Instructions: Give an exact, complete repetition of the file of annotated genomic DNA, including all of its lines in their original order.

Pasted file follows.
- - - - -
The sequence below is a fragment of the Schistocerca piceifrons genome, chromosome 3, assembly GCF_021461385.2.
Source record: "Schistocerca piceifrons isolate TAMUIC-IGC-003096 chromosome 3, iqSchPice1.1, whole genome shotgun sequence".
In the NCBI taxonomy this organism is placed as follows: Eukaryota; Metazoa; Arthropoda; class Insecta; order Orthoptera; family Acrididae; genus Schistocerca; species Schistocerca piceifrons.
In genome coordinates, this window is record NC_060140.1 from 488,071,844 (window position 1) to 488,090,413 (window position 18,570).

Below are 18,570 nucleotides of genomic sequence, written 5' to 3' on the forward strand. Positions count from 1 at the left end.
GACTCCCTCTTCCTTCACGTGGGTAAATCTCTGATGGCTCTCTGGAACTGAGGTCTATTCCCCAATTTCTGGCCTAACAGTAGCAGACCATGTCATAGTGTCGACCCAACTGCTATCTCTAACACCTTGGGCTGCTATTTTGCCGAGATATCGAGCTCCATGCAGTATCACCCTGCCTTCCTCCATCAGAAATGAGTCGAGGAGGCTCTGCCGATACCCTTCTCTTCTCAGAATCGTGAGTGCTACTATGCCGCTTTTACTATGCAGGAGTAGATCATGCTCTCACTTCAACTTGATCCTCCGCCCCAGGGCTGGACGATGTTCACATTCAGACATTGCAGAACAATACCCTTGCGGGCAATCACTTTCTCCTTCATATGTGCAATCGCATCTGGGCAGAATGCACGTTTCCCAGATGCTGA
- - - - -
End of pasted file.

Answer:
The sequence below is a fragment of the Schistocerca piceifrons genome, chromosome 3, assembly GCF_021461385.2.
Source record: "Schistocerca piceifrons isolate TAMUIC-IGC-003096 chromosome 3, iqSchPice1.1, whole genome shotgun sequence".
In the NCBI taxonomy this organism is placed as follows: Eukaryota; Metazoa; Arthropoda; class Insecta; order Orthoptera; family Acrididae; genus Schistocerca; species Schistocerca piceifrons.
In genome coordinates, this window is record NC_060140.1 from 488,071,844 (window position 1) to 488,090,413 (window position 18,570).

Below are 18,570 nucleotides of genomic sequence, written 5' to 3' on the forward strand. Positions count from 1 at the left end.
GACTCCCTCTTCCTTCACGTGGGTAAATCTCTGATGGCTCTCTGGAACTGAGGTCTATTCCCCAATTTCTGGCCTAACAGTAGCAGACCATGTCATAGTGTCGACCCAACTGCTATCTCTAACACCTTGGGCTGCTATTTTGCCGAGATATCGAGCTCCATGCAGTATCACCCTGCCTTCCTCCATCAGAAATGAGTCGAGGAGGCTCTGCCGATACCCTTCTCTTCTCAGAATCGTGAGTGCTACTATGCCGCTTTTACTATGCAGGAGTAGATCATGCTCTCACTTCAACTTGATCCTCCGCCCCAGGGCTGGACGATGTTCACATTCAGACATTGCAGAACAATACCCTTGCGGGCAATCACTTTCTCCTTCATATGTGCAATCGCATCTGGGCAGAATGCACGTTTCCCAGATGCTGA